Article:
DALLAS DALLAS -- Theatre Three is having its best year in at least a decade, having kicked off 2012 with two of the best local productions of the year so far, The Farnsworth Invention and Superior Donuts. The streak continues with a revival of Noel Coward's 1939 confection Present Laughter.
Even for the lighter side of wit-meister Coward's work, he's a tricky one. It's hard to remember the last time a local theater got one of his relatively weightier works, like Private Lives or Blithe Spirit, right. T3 comes as close as it gets in Bruce R. Coleman's production, thanks to the casting. Coleman also does the hit-and-miss costumes.
Garry (Gregory Lush) is a successful stage actor and cad who lives in the home he once shared with his wife, Liz (Lydia Mackay), from whom he is separated, but with whom he still remains good friends.. It's not uncommon for Garry to stay out late drinking and wake up to find another woman in the house, such as naïve Daphne (Jad Saxton) or cunning Joanna (Lisa-Gabrielle Greene). They're not the only ones enamored with him; a young playwright Roland (Sam Swanson) is apparently his biggest fan/stalker.
In the '30s and '40s, Coward couldn't write gay relations as openly as we can now, and although Roland is presented as a crazed fan, it's obvious he has other urges directed at Roland. Coleman, Lush and Swanson handle this balancing act deftly. Lush rightfully plays Garry as a sexual magnet who can keep those who crush on him at a safe distance, using the weapons of wit and snobbery. He can back up his pomposity, able to distinguish between "pseudo-intellectual poppycock" when need be; even the way he swirls his brandy conveys his unwavering confidence.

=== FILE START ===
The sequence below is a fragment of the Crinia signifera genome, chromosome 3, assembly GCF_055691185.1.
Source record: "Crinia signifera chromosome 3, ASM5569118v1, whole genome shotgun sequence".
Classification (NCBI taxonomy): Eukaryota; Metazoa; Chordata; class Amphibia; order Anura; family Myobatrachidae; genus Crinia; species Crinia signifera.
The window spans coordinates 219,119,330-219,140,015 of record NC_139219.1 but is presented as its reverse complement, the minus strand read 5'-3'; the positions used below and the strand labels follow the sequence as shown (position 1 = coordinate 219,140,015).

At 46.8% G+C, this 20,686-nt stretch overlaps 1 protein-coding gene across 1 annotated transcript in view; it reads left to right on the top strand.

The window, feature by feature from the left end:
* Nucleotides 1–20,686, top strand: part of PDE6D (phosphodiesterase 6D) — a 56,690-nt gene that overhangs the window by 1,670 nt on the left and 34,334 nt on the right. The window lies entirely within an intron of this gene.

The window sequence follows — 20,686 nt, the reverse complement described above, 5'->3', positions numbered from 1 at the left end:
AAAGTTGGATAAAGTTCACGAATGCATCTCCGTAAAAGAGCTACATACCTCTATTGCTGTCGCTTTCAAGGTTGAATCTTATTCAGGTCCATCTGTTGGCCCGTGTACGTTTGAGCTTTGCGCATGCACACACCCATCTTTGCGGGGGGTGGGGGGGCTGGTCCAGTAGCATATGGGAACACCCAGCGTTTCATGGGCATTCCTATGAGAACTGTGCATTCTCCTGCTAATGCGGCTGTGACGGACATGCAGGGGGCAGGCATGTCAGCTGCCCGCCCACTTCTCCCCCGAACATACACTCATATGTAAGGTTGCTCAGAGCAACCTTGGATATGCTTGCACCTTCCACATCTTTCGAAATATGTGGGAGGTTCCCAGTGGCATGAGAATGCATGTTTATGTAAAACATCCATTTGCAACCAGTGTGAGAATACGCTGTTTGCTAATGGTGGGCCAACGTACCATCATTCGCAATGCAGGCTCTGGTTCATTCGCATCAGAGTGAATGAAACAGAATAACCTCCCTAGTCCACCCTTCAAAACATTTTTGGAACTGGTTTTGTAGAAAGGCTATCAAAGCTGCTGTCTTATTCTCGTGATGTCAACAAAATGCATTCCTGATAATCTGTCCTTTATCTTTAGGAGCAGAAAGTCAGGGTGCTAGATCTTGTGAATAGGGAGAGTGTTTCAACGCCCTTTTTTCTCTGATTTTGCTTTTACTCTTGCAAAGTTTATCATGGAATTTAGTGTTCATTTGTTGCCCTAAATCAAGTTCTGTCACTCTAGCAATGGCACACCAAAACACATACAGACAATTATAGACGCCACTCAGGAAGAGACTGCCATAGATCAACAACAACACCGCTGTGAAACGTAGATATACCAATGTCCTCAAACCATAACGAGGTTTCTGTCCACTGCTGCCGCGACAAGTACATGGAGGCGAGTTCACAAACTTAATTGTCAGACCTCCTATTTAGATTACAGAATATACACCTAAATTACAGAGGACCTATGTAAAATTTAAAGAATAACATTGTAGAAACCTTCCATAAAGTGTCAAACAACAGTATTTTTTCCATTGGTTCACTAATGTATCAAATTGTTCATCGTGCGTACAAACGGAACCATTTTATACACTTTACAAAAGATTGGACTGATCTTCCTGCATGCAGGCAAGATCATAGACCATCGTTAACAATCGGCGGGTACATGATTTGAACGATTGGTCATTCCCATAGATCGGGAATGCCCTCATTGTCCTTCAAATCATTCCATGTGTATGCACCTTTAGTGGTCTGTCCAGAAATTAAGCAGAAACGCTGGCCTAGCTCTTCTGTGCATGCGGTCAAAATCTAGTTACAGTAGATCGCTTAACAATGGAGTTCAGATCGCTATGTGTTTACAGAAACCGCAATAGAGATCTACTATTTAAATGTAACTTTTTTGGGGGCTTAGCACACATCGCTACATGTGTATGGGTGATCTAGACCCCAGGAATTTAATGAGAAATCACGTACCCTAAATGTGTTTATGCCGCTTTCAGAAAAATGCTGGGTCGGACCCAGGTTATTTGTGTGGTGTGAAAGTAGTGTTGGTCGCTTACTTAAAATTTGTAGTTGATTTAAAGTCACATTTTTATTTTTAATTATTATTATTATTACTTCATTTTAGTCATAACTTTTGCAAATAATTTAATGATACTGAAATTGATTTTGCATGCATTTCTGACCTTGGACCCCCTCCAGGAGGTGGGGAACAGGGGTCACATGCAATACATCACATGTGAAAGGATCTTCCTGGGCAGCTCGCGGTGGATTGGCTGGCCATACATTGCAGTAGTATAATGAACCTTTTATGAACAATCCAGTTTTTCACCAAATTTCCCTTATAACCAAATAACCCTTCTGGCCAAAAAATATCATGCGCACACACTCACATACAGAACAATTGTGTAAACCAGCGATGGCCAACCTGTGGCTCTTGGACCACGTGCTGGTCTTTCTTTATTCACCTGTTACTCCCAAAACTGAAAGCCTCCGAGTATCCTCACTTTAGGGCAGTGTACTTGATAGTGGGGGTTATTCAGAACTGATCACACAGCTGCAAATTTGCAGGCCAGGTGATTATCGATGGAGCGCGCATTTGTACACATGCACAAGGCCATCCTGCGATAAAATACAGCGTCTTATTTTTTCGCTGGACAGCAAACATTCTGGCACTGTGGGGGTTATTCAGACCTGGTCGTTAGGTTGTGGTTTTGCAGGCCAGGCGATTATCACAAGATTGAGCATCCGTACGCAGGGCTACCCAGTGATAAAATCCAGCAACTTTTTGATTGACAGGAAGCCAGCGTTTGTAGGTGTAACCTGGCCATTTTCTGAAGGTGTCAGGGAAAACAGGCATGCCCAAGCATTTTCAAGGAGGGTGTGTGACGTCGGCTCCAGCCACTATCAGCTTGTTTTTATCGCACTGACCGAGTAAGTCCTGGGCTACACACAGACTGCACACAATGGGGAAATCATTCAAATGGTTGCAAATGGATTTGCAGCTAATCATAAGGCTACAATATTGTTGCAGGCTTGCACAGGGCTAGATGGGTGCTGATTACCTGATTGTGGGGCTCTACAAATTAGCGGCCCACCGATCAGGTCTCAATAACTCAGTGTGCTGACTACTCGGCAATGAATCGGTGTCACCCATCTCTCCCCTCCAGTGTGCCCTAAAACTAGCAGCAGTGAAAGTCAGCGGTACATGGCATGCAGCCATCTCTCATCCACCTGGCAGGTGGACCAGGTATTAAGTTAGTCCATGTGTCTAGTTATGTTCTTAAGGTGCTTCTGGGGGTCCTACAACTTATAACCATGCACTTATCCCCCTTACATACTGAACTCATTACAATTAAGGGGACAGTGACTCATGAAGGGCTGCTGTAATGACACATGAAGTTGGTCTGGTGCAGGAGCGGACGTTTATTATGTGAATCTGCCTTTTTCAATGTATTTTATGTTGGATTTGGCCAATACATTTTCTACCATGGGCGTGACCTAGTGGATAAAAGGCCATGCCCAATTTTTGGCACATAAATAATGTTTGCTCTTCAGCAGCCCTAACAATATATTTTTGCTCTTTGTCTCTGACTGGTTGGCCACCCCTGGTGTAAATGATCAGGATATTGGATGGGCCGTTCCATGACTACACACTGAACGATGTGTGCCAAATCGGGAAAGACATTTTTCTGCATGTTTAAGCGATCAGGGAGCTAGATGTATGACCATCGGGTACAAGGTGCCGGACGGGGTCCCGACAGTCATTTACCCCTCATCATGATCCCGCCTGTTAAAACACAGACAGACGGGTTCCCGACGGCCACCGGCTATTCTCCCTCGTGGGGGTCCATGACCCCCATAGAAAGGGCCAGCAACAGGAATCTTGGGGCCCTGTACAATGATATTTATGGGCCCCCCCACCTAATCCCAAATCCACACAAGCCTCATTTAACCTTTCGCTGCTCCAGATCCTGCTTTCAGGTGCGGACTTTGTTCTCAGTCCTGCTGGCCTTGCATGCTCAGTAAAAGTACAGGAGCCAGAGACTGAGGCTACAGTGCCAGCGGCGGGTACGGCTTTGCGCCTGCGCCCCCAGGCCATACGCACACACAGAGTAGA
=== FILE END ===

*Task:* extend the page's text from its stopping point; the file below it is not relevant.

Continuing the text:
Mackay, Green and Arianna Movassah as Garry's' assistant Monica all ace the British accents as appropriate to their class, and hit the comic notes of the dialogue splendidly. No shilly-shallying from them. Green peps up the proceedings significantly from the moment she walks onto David Walsh's sprawling, good-looking set.
The play's title uses the pronunciation of "present" as the adjective, as in here and now. But with T3's staging, it also applies to the verb. Coward presents the laughs deftly as if at one of his marvelous parties, and Theatre Three's cast delivers on the promise.